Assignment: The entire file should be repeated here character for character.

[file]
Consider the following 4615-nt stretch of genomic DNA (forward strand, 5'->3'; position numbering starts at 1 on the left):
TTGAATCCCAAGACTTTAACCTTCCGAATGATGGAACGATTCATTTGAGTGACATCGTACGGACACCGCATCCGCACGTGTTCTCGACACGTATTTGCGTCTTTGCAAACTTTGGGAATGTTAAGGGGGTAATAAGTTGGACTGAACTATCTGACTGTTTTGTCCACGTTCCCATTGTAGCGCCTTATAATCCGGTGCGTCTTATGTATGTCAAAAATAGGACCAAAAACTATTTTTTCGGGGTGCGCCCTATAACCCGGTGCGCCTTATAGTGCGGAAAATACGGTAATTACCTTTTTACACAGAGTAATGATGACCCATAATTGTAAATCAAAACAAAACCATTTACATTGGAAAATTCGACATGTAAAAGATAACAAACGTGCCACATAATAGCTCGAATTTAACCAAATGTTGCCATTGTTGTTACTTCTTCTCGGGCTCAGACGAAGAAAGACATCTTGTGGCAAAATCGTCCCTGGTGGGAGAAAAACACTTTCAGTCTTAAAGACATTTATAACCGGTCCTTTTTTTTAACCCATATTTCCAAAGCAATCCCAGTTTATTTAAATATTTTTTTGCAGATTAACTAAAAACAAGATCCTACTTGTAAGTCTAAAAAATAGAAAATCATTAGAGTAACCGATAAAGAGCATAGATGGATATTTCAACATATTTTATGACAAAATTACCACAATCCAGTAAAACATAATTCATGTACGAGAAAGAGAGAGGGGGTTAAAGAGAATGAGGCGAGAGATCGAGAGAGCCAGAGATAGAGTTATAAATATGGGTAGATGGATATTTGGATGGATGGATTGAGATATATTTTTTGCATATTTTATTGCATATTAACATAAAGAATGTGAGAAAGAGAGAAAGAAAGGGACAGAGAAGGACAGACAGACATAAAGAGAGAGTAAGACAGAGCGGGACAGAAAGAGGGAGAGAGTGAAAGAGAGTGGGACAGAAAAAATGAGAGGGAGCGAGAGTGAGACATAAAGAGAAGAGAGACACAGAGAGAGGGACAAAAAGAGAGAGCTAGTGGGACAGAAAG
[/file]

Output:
Consider the following 4615-nt stretch of genomic DNA (forward strand, 5'->3'; position numbering starts at 1 on the left):
TTGAATCCCAAGACTTTAACCTTCCGAATGATGGAACGATTCATTTGAGTGACATCGTACGGACACCGCATCCGCACGTGTTCTCGACACGTATTTGCGTCTTTGCAAACTTTGGGAATGTTAAGGGGGTAATAAGTTGGACTGAACTATCTGACTGTTTTGTCCACGTTCCCATTGTAGCGCCTTATAATCCGGTGCGTCTTATGTATGTCAAAAATAGGACCAAAAACTATTTTTTCGGGGTGCGCCCTATAACCCGGTGCGCCTTATAGTGCGGAAAATACGGTAATTACCTTTTTACACAGAGTAATGATGACCCATAATTGTAAATCAAAACAAAACCATTTACATTGGAAAATTCGACATGTAAAAGATAACAAACGTGCCACATAATAGCTCGAATTTAACCAAATGTTGCCATTGTTGTTACTTCTTCTCGGGCTCAGACGAAGAAAGACATCTTGTGGCAAAATCGTCCCTGGTGGGAGAAAAACACTTTCAGTCTTAAAGACATTTATAACCGGTCCTTTTTTTTAACCCATATTTCCAAAGCAATCCCAGTTTATTTAAATATTTTTTTGCAGATTAACTAAAAACAAGATCCTACTTGTAAGTCTAAAAAATAGAAAATCATTAGAGTAACCGATAAAGAGCATAGATGGATATTTCAACATATTTTATGACAAAATTACCACAATCCAGTAAAACATAATTCATGTACGAGAAAGAGAGAGGGGGTTAAAGAGAATGAGGCGAGAGATCGAGAGAGCCAGAGATAGAGTTATAAATATGGGTAGATGGATATTTGGATGGATGGATTGAGATATATTTTTTGCATATTTTATTGCATATTAACATAAAGAATGTGAGAAAGAGAGAAAGAAAGGGACAGAGAAGGACAGACAGACATAAAGAGAGAGTAAGACAGAGCGGGACAGAAAGAGGGAGAGAGTGAAAGAGAGTGGGACAGAAAAAATGAGAGGGAGCGAGAGTGAGACATAAAGAGAAGAGAGACACAGAGAGAGGGACAAAAAGAGAGAGCTAGTGGGACAGAAAG